Johnathan, one of several siblings, said his father would also do the same thing to his sister and brothers.

He described scenes where his siblings and him would be play fighting. That is when he said, his father would “grab me by my throat and hold me down and start punching me.”

“‘Is it funny for you to hit your brother? Is this funny? Is this funny?,'” Johnathan said his father would say while punching him.

He said this all happened up until he was 18 years old.

“It was either his way or no way,” Johnathan said. “He never let my mom do anything. When my parents finally got divorced, it was a sign of relief.”

He added, his mom’s job, according to his dad, was to work, come home and get groceries. “He wouldn’t let my mom have any say in the house.”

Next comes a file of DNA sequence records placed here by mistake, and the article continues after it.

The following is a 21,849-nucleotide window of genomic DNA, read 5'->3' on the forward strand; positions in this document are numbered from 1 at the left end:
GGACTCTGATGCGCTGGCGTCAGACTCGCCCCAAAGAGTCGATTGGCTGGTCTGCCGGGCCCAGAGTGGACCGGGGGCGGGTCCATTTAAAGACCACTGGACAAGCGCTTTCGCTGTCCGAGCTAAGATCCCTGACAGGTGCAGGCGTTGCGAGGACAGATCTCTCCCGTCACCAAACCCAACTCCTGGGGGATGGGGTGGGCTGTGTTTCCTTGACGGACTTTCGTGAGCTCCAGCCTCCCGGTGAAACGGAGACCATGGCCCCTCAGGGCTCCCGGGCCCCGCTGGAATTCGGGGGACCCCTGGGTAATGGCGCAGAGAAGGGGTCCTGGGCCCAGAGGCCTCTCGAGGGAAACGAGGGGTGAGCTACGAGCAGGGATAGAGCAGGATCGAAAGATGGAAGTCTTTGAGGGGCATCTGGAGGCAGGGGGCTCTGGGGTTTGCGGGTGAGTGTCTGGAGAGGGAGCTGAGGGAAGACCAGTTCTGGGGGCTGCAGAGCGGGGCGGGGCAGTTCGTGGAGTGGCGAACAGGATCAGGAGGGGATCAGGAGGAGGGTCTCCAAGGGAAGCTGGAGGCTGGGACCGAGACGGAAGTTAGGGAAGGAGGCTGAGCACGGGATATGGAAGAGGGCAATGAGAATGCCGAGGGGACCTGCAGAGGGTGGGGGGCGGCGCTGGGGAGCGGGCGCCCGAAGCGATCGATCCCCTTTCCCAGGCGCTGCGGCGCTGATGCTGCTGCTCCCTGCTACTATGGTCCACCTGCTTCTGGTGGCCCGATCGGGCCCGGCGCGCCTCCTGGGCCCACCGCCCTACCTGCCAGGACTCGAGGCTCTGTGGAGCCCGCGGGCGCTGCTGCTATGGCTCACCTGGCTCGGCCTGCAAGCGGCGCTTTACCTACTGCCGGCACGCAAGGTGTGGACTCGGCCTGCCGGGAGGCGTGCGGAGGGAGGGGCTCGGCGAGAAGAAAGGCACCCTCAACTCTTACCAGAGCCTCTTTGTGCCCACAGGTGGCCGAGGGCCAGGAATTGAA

Johnathan was 23 years old when his parents divorced.

His father was the one who filed for divorce.

Johnathan said the years of abuse impacted him outside the home. “I was a shy kid. I didn’t want to talk to anybody.”

He added, for the most part he kept to himself until he got to high school.

One day, Johnathan said he watched his father beat his brother. He talked with a counselor at school, but they didn’t do anything about it. He even went to the counselor at his brother’s school, but they didn’t do anything either.

“They said if anything is wrong, go to your counselor,” he added. “That’s what I did and they didn’t do anything.”

When Johnathan was 18, he was given a week by his father to get a job. Once the week was up, he was told to “get your stuff and get out” when he told his father he hadn’t heard back from anyone yet.